Good choices for highly bioavailable calcium:
• Low-oxalate greens (bok choy, broccoli, kale)
• Calcium-set tofu
• Soy milk fortified with calcium carbonate
• Lower bioavailable calcium:
• Sesame seeds
• Almonds
• Dried beans

Very low bioavailable calcium choices (due to oxalate content):
• Spinach, Swiss chard
Vitamin D

Some vegans are Vitamin D
Some vegans are at risk of vitamin D deficiencies

Vit D status depends on sunlight exposure and intake of Vit-D fortified foods or supplements
Bone healthAnimal sourcesIf sun exposure is insufficient to meet Vit D needs, then Vitamin D supplements are necessary
Vitamin B-12Some anemias• Dairy foods
• Eggs
For vegans:
Regular use of vitamin B-fortified foods, such as fortified soy and rice milks, some breakfast cereals and meat analogues.

Daily vitamin B12 supplement is recommended

An example of a vegetarian menu


Oats porridge with soya milk and berries / Soya Life Porridge with sliced banana and soya milk/

Smoothie made with Soya Life Instant Meal replacement drink powder, soya milk and berries / banana + peanut butter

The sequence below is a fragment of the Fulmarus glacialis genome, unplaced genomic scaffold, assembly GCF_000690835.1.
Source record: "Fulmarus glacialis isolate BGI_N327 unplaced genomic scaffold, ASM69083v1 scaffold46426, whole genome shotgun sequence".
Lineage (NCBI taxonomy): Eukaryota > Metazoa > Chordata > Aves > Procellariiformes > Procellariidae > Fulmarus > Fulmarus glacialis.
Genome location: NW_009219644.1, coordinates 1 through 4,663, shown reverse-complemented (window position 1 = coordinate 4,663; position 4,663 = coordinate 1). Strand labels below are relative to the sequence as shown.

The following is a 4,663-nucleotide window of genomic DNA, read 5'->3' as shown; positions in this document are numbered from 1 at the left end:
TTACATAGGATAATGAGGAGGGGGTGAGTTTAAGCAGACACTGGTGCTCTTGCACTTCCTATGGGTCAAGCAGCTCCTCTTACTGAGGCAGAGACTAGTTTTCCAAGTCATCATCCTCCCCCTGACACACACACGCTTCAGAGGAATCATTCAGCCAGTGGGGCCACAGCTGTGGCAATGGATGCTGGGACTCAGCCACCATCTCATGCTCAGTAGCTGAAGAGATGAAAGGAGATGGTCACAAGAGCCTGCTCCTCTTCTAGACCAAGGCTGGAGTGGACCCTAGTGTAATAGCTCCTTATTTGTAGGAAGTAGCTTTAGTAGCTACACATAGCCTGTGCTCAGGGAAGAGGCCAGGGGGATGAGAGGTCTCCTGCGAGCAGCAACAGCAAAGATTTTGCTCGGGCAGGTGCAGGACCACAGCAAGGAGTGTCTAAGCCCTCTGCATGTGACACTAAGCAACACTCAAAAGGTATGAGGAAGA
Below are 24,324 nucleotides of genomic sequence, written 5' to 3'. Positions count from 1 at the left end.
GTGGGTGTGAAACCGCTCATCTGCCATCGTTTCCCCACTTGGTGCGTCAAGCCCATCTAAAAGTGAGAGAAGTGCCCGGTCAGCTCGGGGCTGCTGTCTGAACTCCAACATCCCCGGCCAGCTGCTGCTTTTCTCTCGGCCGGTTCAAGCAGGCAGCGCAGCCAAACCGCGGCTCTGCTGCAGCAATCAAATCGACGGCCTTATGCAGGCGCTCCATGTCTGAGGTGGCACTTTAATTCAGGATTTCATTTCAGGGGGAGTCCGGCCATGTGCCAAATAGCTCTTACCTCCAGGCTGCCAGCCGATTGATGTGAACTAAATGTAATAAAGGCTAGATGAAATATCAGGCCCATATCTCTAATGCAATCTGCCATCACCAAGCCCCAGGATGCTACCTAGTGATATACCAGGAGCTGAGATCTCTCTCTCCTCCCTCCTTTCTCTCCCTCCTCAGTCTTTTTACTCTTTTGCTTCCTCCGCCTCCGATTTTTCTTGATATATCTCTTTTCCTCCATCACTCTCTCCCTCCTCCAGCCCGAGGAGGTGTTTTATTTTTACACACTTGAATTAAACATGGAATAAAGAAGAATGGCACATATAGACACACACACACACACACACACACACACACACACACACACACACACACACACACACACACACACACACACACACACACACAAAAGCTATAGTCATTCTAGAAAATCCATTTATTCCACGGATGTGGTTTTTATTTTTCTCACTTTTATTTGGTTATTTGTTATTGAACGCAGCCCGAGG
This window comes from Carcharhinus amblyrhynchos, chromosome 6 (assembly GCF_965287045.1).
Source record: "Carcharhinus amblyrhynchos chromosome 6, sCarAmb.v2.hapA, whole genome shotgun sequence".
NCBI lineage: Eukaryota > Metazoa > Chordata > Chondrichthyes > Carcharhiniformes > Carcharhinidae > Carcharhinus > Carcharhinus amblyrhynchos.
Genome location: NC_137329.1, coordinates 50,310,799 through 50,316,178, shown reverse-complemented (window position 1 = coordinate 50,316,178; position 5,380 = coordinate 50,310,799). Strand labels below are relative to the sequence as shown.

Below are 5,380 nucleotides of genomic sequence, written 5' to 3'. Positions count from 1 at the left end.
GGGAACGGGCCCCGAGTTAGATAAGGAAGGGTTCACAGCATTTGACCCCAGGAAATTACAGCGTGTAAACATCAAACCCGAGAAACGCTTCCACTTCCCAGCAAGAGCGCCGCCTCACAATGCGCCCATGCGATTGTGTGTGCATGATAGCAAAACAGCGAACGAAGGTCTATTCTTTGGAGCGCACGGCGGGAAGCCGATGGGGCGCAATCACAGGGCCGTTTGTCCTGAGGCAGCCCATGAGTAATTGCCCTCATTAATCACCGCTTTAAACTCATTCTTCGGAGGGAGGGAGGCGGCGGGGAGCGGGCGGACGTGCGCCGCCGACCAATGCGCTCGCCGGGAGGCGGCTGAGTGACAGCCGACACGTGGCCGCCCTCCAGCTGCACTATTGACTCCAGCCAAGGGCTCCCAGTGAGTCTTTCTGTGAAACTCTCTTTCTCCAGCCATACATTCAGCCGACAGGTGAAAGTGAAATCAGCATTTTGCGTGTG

Lacto-ovo vegetarians could have poached egg on low GI toast 3 times a week


Rye crackers + hummus / peanut butter 

OR Almond Butter Protein Balls (find recipe here)

OR Fruit + 8 almonds


Couscous salad: couscous, chickpeas, robot peppers, cooked cubed butternut, balsamic vinegar + olive oil

OR chickpea patties (find recipe here) + seed roll + salad

OR soya sausages or burger patties + seed roll + salad


Fruit and nuts / seeds


Baby potatoes + soya / chickpea patties + mixed vegetables

OR Lentil lasagna + salad

Risotto with beans

Mixed bean and vegetable curry + rice / couscous

Wraps filled with stir-fry vegetables + beans

Pasta + tomato-based sauce + lentils


In conclusion

Appropriately planned vegetarian diets are without doubt healthful, nutritionally adequate, and may be beneficial in the prevention and treatment of certain diseases. Vegetarian diets are also appropriate for all stages of the life cycle, including children, teens, pregnancy and breast-feeding. Athletes can also follow vegetarian diets.

The key is: keep a good balance of all food groups – plan ahead – experiment with new food preparation techniques – and enjoy!

So… if you were thinking about “going vegetarian” give it a try!    OR at the very least, start with the practice of “Meat-Free-Mondays” – and grow this habit into something that is enjoyed a few days a week.

Watch this space for more information and ideas – as to how to manage vegetarian / vegan lifestyles in the various stages of the lifecycle, and also in athletes….